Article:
Texturing is easy as pie and can often add that little touch you are looking for. The process couldn’t be simpler:
- Grab a texture and place it on a layer above your photo
- Experiment with different blending modes for this layer until you find the one that looks best
- That’s it!
Ok I guess it’s a little more complicated than that – but not really! Let’s go over a couple of different scenarios and the complications that arise.
Here I’ve got my fully processed base photo:
and the texture I’m going to lay over it.
After clicking through the blending modes, Overlay looks best for this one.
It’s hard to see in this photo, but I’m getting a little bit too much texture in some areas where I don’t want it (on the arms and face), so I go to my texture layer and mask it off in these places.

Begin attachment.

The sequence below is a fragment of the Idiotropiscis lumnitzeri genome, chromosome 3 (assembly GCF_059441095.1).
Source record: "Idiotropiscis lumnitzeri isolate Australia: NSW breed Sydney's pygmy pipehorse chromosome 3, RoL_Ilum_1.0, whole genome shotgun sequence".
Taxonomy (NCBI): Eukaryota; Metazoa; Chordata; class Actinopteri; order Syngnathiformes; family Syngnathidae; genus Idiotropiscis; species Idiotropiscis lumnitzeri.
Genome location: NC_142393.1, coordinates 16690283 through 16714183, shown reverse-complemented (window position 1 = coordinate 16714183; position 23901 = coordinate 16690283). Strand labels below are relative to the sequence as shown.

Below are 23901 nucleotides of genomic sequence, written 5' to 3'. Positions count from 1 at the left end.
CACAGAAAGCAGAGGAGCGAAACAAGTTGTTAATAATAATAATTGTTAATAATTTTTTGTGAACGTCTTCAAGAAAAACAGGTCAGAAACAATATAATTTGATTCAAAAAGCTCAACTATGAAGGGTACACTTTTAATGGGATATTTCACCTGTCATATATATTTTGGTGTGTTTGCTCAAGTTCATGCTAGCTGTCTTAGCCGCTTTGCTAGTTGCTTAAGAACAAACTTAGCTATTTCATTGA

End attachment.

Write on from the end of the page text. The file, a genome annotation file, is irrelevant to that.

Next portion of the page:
The effect is pretty subtle but looks great when you view it large!
Here’s another scenario:
I’ve got my base photo
but I’m not really pleased with how it looks after normal photoshop processing so I’m thinking in this case that I’m going to use a texture to make the picture instead of just adding a little to it
After experimenting with the blending modes, I’ve determined that I like Hard Light on the background, but that it’s too harsh on the face
where as Soft Light is subtle enough on the face, but doesn’t enhance the background enough
Easy fix – add a couple of layer masks and BOOM, you got both!
Once again, the difference is pretty subtle and hard to see at this size – but you’ll discover all this when you do it on your own. Check out the final super large!
So that’s it for my little texturetorial. Don’t forget to grab your free high-res textures and give it a go!
And while I’m happy to provide you lovely people with my textures, I want to point out that it is incredibly easy and useful to shoot your own! Take a few minutes before your clients arrive and look your location for something that will make a good texture overlay. Both of the textures from this tutorial were shot at the same location as the photos: